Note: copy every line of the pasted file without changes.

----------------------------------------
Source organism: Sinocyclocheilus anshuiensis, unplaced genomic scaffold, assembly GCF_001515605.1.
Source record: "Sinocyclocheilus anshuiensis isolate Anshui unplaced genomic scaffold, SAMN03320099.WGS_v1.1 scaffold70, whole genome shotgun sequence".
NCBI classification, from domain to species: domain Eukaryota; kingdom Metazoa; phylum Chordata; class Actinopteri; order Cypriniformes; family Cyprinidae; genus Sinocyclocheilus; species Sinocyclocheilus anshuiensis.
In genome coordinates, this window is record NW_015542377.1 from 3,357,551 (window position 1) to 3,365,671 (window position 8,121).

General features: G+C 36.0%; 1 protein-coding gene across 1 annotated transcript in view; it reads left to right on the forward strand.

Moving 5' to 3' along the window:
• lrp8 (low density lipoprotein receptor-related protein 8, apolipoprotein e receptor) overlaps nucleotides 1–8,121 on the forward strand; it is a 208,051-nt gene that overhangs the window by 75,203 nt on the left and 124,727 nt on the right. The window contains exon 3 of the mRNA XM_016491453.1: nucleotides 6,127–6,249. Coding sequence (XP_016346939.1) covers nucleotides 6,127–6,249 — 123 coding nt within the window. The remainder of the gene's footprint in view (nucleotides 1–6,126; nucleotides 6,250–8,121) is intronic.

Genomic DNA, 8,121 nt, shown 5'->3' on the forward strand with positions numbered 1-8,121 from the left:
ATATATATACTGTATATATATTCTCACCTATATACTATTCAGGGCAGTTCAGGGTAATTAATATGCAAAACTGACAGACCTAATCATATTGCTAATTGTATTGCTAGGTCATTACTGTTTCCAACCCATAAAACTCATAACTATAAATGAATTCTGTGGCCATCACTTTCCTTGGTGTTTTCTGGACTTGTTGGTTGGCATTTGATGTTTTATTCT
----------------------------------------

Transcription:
Source organism: Sinocyclocheilus anshuiensis, unplaced genomic scaffold, assembly GCF_001515605.1.
Source record: "Sinocyclocheilus anshuiensis isolate Anshui unplaced genomic scaffold, SAMN03320099.WGS_v1.1 scaffold70, whole genome shotgun sequence".
NCBI classification, from domain to species: domain Eukaryota; kingdom Metazoa; phylum Chordata; class Actinopteri; order Cypriniformes; family Cyprinidae; genus Sinocyclocheilus; species Sinocyclocheilus anshuiensis.
In genome coordinates, this window is record NW_015542377.1 from 3,357,551 (window position 1) to 3,365,671 (window position 8,121).

General features: G+C 36.0%; 1 protein-coding gene across 1 annotated transcript in view; it reads left to right on the forward strand.

Moving 5' to 3' along the window:
• lrp8 (low density lipoprotein receptor-related protein 8, apolipoprotein e receptor) overlaps nucleotides 1–8,121 on the forward strand; it is a 208,051-nt gene that overhangs the window by 75,203 nt on the left and 124,727 nt on the right. The window contains exon 3 of the mRNA XM_016491453.1: nucleotides 6,127–6,249. Coding sequence (XP_016346939.1) covers nucleotides 6,127–6,249 — 123 coding nt within the window. The remainder of the gene's footprint in view (nucleotides 1–6,126; nucleotides 6,250–8,121) is intronic.

Genomic DNA, 8,121 nt, shown 5'->3' on the forward strand with positions numbered 1-8,121 from the left:
ATATATATACTGTATATATATTCTCACCTATATACTATTCAGGGCAGTTCAGGGTAATTAATATGCAAAACTGACAGACCTAATCATATTGCTAATTGTATTGCTAGGTCATTACTGTTTCCAACCCATAAAACTCATAACTATAAATGAATTCTGTGGCCATCACTTTCCTTGGTGTTTTCTGGACTTGTTGGTTGGCATTTGATGTTTTATTCT